Text: Alec Coiro
Images Courtesy of Journal Gallery
Graham Collins literally built a wall in the gallery for this show. As bad a name as wall building has gotten recently, Graham goes a long way toward rehabilitating it through the sheer expression of craftsmanship that his wall and the rest of his show expresses. Painting fans and critics will appreciate Graham’s art and innovation; painters themselves will look at his canvases and wonder “how does he stretch it!”
Often times when critics write about collages they will employ the metaphor of “stitching together.” For Collins, it is no metaphor. His work is literally stitched together from stiff unwieldy materials that he has somehow tamed and made taught. As if raging as hard as possible against the soft light of Photoshop’s virtual collaging, the artist chooses the most tactile materials, literally cutting up paintings thick with impasto, and recombining them. Looking at the final product in the space, I had thought for sure that the paintings had been mixed together with leather, but apparently, that is just a trick of the eye. The textures that Graham’s process yields are a reward that elevates the artworks far above the level of experimentation.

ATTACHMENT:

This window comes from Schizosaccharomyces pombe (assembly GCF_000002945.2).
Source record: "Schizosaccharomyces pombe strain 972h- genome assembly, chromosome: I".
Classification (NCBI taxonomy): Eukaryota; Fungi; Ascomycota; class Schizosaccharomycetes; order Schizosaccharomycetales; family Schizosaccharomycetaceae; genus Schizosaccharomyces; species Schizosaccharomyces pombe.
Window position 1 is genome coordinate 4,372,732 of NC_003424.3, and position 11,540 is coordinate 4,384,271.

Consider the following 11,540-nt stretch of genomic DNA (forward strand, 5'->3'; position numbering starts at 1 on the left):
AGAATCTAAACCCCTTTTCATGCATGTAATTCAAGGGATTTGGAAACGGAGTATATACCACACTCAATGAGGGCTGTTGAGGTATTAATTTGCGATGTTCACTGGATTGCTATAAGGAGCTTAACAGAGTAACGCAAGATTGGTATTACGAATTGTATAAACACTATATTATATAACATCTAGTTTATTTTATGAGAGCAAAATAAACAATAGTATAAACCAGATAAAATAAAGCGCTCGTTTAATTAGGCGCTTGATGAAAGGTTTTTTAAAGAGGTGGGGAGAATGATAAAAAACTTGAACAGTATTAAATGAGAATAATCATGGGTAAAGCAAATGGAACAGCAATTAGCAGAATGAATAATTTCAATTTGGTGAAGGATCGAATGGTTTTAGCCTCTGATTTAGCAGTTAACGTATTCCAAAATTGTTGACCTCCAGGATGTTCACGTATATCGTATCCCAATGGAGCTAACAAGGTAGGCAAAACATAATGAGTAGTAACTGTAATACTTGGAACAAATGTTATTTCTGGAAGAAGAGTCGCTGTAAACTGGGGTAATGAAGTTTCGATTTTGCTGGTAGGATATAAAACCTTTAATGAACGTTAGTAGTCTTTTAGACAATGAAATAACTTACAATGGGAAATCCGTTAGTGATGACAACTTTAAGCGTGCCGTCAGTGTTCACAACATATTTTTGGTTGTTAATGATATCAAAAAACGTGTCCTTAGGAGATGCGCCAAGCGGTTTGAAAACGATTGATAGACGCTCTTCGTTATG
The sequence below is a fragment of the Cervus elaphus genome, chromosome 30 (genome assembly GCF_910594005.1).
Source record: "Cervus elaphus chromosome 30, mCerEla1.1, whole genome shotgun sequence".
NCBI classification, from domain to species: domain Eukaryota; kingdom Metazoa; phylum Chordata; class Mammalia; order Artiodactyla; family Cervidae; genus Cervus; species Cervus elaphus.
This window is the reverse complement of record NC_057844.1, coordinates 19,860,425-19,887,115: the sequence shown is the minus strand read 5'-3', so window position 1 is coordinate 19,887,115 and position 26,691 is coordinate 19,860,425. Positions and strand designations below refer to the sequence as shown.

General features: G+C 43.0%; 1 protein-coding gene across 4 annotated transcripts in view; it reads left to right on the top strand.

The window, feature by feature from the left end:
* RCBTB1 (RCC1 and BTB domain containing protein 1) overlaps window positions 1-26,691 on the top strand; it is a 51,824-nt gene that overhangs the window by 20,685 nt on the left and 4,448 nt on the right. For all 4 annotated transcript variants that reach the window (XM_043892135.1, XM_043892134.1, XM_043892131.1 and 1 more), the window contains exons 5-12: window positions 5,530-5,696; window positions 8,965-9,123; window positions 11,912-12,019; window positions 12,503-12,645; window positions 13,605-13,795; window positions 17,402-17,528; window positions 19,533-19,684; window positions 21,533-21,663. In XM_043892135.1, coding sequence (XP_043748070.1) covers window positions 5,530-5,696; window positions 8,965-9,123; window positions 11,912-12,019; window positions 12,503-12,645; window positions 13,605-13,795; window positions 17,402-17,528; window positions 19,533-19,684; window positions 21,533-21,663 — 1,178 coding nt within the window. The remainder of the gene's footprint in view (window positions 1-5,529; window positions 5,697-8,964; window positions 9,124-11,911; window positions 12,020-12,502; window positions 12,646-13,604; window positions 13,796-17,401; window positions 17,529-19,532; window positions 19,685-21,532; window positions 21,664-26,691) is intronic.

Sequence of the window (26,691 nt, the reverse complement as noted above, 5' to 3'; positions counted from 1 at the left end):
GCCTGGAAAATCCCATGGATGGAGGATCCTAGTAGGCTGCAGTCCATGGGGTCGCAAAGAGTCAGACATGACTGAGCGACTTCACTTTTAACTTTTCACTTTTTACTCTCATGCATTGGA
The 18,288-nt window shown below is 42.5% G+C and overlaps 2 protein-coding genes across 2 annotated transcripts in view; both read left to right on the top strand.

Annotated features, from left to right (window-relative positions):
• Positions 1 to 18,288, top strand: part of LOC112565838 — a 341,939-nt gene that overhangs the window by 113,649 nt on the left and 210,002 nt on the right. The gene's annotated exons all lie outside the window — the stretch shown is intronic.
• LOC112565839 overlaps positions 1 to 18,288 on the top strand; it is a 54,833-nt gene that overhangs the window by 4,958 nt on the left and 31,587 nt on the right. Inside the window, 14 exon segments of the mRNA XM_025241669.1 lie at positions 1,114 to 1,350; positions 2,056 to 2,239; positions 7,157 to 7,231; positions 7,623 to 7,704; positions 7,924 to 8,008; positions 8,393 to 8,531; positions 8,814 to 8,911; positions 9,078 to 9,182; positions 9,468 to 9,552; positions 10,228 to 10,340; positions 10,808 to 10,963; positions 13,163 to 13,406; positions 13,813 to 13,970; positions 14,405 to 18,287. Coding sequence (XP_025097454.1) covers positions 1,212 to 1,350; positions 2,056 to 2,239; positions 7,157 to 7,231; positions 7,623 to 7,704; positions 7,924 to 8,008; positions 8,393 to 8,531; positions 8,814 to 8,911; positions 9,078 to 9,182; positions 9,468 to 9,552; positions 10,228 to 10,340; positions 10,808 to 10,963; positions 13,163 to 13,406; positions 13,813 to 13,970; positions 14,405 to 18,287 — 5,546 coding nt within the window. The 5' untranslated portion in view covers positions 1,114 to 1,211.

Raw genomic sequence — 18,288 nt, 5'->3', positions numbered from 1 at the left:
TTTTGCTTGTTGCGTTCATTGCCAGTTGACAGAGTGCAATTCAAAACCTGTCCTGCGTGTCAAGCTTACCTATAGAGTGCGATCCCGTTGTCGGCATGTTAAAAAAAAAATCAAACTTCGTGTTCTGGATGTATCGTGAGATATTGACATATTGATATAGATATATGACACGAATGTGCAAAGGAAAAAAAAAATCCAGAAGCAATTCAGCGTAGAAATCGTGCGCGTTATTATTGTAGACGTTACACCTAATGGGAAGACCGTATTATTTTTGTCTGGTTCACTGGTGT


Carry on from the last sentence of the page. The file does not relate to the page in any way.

The source paintings are described in the press release as “found paintings,” making their provenance obscure. Although, no doubt we can all imagine the circumstances of finding them, and we’ve all wondered about the painting on the curb, or in the thrift store. In Western Shade, Collins saves these works from their typical repurposing as kitsch and makes them materials in something that combines the best of the decorative and the expressionist.
As a cleverly appropriate complement to the sewn paintings, Collins also has bronze sculptures on display. These sculptures are another way of exploring artistic process through the subject of found objects. In this case, however, instead of being the material used in the process, the found object becomes the thing that the process sets out to represent. The walnut Baseball bats leaning against the wall in a deceptively unassuming way could literally be used for ball whacking in the same way an aluminum bat could be, but their bronze has been shaped through a vastly different process than the aluminum. It’s also worth pointing out that the bronze matches the color palette of the sewn paintings, giving the entire experience the sort of unity that a well-wrought gallery show needs.
I’d also be remiss to not give a few well-deserved inches to the exhibit shown in “Tennis Elbow,” the back room at the Journal Gallery. The week I visited, Polly Shindler’s paintings were on display. Schindler’s refusal of perspective and assertion of the artist’s manner gave the fulfilling sense of looking at works by a painter who knew what she wanted to do, set out to do it, and achieved full, smashing success.